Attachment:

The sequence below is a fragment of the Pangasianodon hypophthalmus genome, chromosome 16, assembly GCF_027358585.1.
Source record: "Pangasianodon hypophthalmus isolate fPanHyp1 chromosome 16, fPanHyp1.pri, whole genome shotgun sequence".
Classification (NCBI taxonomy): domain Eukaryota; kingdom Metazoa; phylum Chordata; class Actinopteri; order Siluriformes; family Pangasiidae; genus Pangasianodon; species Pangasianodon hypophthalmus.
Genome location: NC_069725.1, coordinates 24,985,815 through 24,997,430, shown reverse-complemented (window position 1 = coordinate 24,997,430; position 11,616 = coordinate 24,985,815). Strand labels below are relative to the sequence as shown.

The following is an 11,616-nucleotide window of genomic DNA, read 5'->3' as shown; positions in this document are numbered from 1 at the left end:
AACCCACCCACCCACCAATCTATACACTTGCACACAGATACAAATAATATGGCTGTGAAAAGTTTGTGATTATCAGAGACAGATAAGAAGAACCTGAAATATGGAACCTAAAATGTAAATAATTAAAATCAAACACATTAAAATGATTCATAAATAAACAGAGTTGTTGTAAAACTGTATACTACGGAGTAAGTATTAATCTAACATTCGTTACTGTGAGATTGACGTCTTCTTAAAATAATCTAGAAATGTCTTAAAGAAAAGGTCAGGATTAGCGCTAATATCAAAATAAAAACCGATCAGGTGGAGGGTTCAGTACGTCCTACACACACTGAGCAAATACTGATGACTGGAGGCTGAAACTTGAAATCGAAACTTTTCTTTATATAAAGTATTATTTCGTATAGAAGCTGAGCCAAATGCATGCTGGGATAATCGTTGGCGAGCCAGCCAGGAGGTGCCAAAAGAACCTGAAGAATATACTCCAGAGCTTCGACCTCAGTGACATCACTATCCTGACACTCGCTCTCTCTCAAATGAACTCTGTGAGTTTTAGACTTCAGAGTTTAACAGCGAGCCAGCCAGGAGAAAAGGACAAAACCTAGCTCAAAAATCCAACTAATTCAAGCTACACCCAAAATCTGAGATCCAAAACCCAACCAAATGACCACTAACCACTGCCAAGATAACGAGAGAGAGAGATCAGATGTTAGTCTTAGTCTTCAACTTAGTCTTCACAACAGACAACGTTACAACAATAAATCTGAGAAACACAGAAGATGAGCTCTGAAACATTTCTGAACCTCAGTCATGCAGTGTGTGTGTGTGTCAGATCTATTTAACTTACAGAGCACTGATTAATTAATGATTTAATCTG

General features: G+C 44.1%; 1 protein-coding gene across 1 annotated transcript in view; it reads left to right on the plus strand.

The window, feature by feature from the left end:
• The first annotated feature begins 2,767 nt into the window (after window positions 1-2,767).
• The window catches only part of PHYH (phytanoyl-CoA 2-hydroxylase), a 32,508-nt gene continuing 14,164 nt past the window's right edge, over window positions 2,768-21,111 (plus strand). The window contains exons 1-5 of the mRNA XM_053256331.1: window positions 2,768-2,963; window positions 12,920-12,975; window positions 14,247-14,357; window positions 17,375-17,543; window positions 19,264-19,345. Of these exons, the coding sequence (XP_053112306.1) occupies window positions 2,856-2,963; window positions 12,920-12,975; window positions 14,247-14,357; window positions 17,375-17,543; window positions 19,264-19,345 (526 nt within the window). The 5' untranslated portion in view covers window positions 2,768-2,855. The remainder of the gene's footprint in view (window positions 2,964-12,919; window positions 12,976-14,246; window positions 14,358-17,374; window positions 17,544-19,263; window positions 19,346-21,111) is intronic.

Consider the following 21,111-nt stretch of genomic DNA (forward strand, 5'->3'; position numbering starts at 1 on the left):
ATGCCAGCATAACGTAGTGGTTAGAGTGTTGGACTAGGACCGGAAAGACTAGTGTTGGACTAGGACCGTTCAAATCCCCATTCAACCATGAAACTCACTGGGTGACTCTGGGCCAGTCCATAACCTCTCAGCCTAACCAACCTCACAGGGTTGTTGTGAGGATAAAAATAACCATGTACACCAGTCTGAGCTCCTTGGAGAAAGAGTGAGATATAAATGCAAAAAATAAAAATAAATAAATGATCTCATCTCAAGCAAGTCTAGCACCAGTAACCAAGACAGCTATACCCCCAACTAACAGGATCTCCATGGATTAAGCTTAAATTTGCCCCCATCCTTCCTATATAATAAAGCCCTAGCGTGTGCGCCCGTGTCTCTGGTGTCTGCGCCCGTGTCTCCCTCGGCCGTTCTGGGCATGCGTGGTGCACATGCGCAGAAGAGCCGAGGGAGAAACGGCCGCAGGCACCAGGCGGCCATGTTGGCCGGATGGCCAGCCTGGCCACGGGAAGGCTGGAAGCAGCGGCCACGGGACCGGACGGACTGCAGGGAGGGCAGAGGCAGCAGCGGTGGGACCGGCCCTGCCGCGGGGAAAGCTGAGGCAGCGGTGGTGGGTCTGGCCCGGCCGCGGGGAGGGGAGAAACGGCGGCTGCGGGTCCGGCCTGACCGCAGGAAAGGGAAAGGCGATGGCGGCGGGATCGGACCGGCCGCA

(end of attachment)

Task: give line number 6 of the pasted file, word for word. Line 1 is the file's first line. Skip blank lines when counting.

AACCCACCCACCCACCAATCTATACACTTGCACACAGATACAAATAATATGGCTGTGAAAAGTTTGTGATTATCAGAGACAGATAAGAAGAACCTGAAATATGGAACCTAAAATGTAAATAATTAAAATCAAACACATTAAAATGATTCATAAATAAACAGAGTTGTTGTAAAACTGTATACTACGGAGTAAGTATTAATCTAACATTCGTTACTGTGAGATTGACGTCTTCTTAAAATAATCTAGAAATGTCTTAAAGAAAAGGTCAGGATTAGCGCTAATATCAAAATAAAAACCGATCAGGTGGAGGGTTCAGTACGTCCTACACACACTGAGCAAATACTGATGACTGGAGGCTGAAACTTGAAATCGAAACTTTTCTTTATATAAAGTATTATTTCGTATAGAAGCTGAGCCAAATGCATGCTGGGATAATCGTTGGCGAGCCAGCCAGGAGGTGCCAAAAGAACCTGAAGAATATACTCCAGAGCTTCGACCTCAGTGACATCACTATCCTGACACTCGCTCTCTCTCAAATGAACTCTGTGAGTTTTAGACTTCAGAGTTTAACAGCGAGCCAGCCAGGAGAAAAGGACAAAACCTAGCTCAAAAATCCAACTAATTCAAGCTACACCCAAAATCTGAGATCCAAAACCCAACCAAATGACCACTAACCACTGCCAAGATAACGAGAGAGAGAGATCAGATGTTAGTCTTAGTCTTCAACTTAGTCTTCACAACAGACAACGTTACAACAATAAATCTGAGAAACACAGAAGATGAGCTCTGAAACATTTCTGAACCTCAGTCATGCAGTGTGTGTGTGTGTCAGATCTATTTAACTTACAGAGCACTGATTAATTAATGATTTAATCTG